[HTML5 Boilerplate homepage](https://html5boilerplate.com/) | [Documentation
table of contents](TOC.md)
# Frequently asked questions
* [Why is the Google Analytics code at the bottom? Google recommends it be
placed in the `<head>`.](#why-is-the-google-analytics-code-at-the-bottom-google-recommends-it-be-placed-in-the-head)
* [Do I need to upgrade my site each time a new version of HTML5 Boilerplate is
* [Where can I get help with support
### Why is the Google Analytics code at the bottom? Google recommends it be placed in the `<head>`.
The main advantage of placing it in the `<head>` is that you will track the
user's `pageview` even if they leave the page before it has been fully loaded.
Here's a handy quote from [Mathias Bynens](https://mathiasbynens.be/notes/async-analytics-snippet#comment-50) about our placement choice.
>I should point out that it’s Google — not me — recommending to place this
script before all other scripts in the document. The only real advantage is to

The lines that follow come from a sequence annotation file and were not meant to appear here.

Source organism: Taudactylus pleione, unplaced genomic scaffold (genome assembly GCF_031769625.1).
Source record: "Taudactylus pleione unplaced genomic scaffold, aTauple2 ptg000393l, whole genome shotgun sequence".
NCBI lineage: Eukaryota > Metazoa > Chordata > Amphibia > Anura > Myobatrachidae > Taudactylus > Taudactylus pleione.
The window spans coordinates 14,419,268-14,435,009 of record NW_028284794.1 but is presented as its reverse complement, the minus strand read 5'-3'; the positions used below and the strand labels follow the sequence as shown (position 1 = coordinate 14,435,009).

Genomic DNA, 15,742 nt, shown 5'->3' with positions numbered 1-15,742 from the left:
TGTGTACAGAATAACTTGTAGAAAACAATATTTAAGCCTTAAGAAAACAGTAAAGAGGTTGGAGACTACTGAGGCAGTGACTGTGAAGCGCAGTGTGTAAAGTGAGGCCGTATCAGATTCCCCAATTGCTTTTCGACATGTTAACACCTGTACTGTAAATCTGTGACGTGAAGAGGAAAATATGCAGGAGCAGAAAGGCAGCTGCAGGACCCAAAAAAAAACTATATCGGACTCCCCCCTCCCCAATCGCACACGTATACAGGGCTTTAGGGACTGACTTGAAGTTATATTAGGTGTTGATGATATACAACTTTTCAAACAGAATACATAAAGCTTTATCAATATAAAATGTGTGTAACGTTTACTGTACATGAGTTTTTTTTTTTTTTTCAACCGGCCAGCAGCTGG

catch a pageView call if your page fails to load completely (for example, if
the user aborts loading, or quickly closes the page, etc.). Personally, I
wouldn’t count that as a page view, so I actually prefer to place this script
at the bottom, after all other scripts. This keeps all the scripts together and
reinforces that scripts at the bottom are the right move. (Usually I
concatenate and minify all my scripts into one .js file — the GA snippet being
### Do I need to upgrade my site each time a new version of HTML5 Boilerplate is released?
No, just as you don't normally replace the foundation of a house once it
was built. However, there is nothing stopping you from trying to work in the
latest changes, but you'll have to assess the costs/benefits of doing so.
### Where can I get help with support questions?
Please ask for help on